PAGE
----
The following is an author’s annotation that relates to a specific chapter of the book MISTBORN: THE FINAL EMPIRE. Note that the following is NOT the text of the actual chapter, but a companion to the chapter, revealing “behind the scenes” information. If you have not read the book up to—and including—this chapter, you risk serious spoilers! Please, if you haven’t read MISTBORN, go visit the sample chapters, or perhaps purchase the book via Amazon.
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Chapter Twenty Three (Note, this chapter actually does have some hidden material.)
Has it been too long since we’ve seen Elend? I think so. I wish I could have worked him into the story more earlier, then shown him a little more consistently. I promise that you’ll see more of him in the upcoming chapters, however.
He’s one of the major characters in not just this book, but the entire series, after all.
I like the obligator scene in this chapter, as it gives Vin a chance to realize just what the whole obligator system is about. Regular priests watch over the spiritual well-being of their people. The Lord Ruler doesn’t really care about that. So, his priests watch over the economics of his empire. Seems like something a living god would do.
Shan’s scene here is just another placeholder, I’m afraid. She just showed up to remind you that she’s still around, making Vin’s life more difficult.
Since I wanted to use her later as an antagonist, I had to make certain you didn’t forget who she was. It was important to me that I have another Mistborn in the book that Vin could fight, if only to show off a little of what Vin is capable of. And, of course, I like the fact that I can pull a nice reversal of expectation with Shan.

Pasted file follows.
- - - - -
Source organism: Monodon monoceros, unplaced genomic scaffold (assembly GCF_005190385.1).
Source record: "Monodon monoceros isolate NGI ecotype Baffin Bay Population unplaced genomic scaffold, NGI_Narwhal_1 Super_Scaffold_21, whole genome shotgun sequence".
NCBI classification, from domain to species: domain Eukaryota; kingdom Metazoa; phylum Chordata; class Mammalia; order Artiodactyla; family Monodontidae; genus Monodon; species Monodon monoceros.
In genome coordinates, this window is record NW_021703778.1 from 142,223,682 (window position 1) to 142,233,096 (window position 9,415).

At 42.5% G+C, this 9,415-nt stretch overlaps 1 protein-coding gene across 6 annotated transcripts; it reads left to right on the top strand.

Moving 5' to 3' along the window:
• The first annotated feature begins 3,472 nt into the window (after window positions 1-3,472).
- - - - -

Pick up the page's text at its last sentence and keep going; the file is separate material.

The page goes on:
I really like the scene between Vin and Elend here. I think I wrote this one in the car, actually, while I was driving back from a vacation we went on in Palm Springs about two years back. My roommate—Micah DeMoux, the namesake for Captain Demoux—did all the driving on that trip so I could get some writing done. What a great guy. He deserves a character named after him.
One interesting aspect of the book that I haven’t mentioned yet comes with the metal of tin. Originally, tin wasn’t one of the Allomantic metals—I used silver instead. You see, I originally paired silver and pewter together, thinking that pewter had a significant amount of silver in it. Well, turns out that isn’t the case. (Remember, each set of paired metals is a metal and an alloy made from it.)
My false impression on the belief that pewter is a silver/lead alloy goes back to my childhood. I remember when I used to paint lead fantasy figures that I bought at the local hobby store. One of the employees told me that they would be going up in price because the manufacturers wanted the figures to be safer. They were going to cast them out of pewter instead of lead, because pewter is much less toxic. I asked what the difference between pewter and lead was, and the employee told me that pewter is has lead PLUS silver, and that’s why the figures cost more.
He meant tin, I guess. Either way, that’s stayed with me for quite a long time. I soundly resisted changing silver to tin during the first drafts of the book, even when I found out the truth. The problem is, I really liked the name “Silvereye” for those who burn silver/tin. It sounds far slicker than “Tineye.”
I eventually came around, however. Consistency in the magic system is more important than a single cool-sounding name. I blame Hobby Town in Lincoln Nebraska for my pains.